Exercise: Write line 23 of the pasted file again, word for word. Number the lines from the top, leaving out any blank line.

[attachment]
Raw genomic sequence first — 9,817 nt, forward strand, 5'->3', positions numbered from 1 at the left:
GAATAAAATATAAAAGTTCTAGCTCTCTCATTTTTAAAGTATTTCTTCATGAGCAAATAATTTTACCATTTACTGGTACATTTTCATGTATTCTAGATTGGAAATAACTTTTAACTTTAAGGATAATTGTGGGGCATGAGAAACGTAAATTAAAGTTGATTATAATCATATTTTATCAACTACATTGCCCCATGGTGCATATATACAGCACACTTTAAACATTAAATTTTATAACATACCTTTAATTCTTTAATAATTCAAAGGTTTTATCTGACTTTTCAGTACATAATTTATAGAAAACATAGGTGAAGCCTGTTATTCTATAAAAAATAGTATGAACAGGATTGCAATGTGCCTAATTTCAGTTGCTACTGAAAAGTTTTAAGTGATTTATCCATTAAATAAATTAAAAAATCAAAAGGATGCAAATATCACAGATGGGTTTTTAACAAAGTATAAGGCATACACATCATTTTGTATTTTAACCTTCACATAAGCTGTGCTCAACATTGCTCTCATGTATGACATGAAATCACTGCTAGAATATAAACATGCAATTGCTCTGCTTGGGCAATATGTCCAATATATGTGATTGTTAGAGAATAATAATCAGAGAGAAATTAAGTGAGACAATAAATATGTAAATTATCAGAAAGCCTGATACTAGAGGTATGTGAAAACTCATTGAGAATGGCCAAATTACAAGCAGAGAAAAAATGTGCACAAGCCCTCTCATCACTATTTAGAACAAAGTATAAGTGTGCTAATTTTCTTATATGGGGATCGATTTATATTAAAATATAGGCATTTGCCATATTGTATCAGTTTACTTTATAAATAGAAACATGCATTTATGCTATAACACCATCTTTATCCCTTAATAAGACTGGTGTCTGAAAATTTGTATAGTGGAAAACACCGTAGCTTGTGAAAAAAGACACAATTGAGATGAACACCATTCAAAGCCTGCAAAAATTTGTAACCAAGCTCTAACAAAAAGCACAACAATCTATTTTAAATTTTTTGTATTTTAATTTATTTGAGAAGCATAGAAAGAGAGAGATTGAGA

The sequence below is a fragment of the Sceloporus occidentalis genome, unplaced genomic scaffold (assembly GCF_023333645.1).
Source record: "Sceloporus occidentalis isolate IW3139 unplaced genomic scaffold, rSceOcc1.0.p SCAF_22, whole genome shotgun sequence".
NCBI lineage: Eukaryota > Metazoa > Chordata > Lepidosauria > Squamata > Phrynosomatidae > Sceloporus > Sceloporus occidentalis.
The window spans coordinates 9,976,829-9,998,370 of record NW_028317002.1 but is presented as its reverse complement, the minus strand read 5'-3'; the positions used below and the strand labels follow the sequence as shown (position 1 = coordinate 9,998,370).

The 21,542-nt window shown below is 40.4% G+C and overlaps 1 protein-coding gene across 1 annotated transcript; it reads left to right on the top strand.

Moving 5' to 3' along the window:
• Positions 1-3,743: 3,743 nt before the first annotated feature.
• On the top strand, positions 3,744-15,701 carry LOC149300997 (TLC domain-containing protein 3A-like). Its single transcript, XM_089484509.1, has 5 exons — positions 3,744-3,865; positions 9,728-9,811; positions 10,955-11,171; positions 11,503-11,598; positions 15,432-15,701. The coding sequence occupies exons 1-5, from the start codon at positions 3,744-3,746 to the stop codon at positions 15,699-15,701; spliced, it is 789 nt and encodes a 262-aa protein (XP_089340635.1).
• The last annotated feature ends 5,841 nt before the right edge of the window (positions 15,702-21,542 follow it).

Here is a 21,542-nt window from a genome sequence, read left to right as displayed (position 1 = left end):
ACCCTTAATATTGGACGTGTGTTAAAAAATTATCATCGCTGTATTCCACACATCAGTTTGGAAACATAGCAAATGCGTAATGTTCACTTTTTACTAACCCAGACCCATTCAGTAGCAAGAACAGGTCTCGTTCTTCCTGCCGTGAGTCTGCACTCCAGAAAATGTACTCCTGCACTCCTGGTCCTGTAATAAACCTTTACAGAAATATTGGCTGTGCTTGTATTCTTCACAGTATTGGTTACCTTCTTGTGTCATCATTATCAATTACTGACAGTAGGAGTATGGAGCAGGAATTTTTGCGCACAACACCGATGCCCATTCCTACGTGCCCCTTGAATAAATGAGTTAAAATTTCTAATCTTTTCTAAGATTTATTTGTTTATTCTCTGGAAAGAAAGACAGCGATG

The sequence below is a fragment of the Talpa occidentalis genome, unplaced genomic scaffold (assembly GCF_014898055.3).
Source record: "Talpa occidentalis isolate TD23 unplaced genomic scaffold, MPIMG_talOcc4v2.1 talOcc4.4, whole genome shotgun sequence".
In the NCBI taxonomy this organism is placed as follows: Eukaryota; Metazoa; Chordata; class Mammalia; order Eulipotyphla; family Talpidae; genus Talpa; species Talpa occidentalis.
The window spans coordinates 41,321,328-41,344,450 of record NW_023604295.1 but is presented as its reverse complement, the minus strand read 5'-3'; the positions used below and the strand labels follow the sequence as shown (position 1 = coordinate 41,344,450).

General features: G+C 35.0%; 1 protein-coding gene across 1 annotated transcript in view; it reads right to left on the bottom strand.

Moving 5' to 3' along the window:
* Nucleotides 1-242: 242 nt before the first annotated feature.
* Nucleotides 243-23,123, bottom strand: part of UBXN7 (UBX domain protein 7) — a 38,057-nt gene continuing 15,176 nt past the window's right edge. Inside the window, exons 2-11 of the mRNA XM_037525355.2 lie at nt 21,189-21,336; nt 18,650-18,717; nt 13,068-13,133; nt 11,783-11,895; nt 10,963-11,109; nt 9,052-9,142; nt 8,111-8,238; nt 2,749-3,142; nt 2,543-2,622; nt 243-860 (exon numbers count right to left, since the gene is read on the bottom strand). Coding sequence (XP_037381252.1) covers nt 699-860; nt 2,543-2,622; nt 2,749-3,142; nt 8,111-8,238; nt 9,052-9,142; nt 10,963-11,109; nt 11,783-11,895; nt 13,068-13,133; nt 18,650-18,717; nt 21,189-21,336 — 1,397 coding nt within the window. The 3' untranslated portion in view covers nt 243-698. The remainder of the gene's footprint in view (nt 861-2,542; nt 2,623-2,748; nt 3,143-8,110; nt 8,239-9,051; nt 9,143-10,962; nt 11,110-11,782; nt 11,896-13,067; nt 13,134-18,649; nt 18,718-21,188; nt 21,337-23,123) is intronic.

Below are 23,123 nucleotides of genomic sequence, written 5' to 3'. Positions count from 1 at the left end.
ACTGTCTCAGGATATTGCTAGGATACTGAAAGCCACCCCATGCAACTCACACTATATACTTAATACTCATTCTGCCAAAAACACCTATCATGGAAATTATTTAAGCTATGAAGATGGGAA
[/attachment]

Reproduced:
ACTGTCTCAGGATATTGCTAGGATACTGAAAGCCACCCCATGCAACTCACACTATATACTTAATACTCATTCTGCCAAAAACACCTATCATGGAAATTATTTAAGCTATGAAGATGGGAA